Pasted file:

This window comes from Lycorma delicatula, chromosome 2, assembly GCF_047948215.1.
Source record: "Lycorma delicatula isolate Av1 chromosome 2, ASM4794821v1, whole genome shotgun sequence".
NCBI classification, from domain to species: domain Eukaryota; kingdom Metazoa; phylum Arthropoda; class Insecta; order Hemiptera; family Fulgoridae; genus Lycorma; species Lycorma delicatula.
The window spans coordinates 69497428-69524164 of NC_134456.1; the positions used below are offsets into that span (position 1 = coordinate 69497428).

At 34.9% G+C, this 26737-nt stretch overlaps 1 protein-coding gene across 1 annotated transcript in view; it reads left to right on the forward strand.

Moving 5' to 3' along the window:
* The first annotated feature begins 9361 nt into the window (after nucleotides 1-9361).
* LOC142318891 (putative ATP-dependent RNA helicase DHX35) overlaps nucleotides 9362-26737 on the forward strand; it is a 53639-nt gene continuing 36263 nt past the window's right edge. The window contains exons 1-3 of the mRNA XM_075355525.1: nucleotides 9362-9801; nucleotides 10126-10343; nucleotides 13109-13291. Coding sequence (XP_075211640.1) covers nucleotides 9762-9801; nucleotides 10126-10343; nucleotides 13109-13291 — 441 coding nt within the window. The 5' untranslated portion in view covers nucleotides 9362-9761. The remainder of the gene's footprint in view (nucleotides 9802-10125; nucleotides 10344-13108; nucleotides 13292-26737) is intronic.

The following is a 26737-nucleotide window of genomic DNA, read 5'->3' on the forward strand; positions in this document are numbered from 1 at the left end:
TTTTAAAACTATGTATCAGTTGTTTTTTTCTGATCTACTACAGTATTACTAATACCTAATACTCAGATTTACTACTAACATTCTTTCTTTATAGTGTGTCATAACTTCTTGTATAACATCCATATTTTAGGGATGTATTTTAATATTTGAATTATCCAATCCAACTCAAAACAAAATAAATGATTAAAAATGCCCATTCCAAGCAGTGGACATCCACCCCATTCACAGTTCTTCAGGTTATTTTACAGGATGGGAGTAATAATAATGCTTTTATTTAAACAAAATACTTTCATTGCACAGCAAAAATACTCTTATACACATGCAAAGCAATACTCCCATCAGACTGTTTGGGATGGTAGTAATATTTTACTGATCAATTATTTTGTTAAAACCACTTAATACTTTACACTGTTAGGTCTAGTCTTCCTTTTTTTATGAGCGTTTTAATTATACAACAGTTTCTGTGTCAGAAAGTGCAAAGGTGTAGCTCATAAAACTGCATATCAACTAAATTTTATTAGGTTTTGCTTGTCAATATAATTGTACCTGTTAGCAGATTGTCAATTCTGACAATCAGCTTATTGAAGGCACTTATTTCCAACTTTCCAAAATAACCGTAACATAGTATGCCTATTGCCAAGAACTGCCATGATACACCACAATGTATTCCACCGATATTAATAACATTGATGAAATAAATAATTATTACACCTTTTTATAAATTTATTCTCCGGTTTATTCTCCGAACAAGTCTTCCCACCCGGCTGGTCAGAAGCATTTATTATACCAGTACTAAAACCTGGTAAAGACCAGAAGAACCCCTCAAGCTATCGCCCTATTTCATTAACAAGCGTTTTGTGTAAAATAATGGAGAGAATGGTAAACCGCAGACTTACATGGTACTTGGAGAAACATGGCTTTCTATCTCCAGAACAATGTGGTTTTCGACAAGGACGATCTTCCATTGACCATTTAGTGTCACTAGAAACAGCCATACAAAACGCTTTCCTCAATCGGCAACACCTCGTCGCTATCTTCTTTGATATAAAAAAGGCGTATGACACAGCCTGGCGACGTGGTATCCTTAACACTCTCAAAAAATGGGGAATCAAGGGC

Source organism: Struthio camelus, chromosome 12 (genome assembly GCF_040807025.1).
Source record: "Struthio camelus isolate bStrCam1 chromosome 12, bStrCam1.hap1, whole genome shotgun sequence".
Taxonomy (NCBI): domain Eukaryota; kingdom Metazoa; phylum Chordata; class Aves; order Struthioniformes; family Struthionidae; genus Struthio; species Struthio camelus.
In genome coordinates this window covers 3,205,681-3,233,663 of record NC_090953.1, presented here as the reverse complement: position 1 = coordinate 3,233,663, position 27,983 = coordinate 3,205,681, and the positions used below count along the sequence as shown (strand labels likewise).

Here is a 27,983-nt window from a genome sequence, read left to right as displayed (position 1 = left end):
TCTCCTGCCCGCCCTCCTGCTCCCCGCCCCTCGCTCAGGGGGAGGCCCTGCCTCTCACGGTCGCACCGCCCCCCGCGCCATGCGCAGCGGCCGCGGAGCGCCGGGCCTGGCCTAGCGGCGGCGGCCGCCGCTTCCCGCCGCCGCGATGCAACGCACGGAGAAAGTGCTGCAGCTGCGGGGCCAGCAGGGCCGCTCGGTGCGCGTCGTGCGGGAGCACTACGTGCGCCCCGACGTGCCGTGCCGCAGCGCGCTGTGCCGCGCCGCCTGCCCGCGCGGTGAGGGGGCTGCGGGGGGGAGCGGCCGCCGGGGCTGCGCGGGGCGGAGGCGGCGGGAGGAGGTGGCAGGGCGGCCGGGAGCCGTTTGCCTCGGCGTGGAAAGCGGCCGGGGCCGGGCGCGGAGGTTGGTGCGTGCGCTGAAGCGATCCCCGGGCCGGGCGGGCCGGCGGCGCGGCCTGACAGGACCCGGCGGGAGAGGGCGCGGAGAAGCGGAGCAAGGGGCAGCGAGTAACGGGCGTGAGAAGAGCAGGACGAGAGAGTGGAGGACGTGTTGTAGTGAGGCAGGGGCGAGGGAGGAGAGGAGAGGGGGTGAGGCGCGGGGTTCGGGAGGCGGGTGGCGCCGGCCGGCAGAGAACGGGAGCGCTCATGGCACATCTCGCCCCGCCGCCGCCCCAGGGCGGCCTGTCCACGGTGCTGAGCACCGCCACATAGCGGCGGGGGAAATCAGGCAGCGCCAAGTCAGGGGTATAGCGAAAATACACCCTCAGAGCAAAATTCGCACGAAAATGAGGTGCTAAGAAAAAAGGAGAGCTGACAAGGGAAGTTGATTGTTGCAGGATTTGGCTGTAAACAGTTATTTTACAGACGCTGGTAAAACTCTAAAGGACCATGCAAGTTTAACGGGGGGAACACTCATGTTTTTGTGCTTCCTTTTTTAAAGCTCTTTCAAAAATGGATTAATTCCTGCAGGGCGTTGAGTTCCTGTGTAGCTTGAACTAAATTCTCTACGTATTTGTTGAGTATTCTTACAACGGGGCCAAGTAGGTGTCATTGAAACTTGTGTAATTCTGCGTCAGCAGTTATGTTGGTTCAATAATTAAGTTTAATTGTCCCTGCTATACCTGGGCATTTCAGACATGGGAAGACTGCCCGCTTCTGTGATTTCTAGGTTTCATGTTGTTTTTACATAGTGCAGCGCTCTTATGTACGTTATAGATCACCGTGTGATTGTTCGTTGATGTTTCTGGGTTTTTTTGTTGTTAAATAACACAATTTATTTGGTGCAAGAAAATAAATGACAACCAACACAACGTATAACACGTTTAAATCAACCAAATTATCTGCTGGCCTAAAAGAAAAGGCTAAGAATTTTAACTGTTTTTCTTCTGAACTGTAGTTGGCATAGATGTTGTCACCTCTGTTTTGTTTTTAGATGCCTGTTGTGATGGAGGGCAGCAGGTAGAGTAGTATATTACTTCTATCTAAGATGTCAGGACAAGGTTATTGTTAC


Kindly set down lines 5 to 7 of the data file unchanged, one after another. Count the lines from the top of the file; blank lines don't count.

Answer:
At 34.9% G+C, this 26737-nt stretch overlaps 1 protein-coding gene across 1 annotated transcript in view; it reads left to right on the forward strand.

Moving 5' to 3' along the window:
* The first annotated feature begins 9361 nt into the window (after nucleotides 1-9361).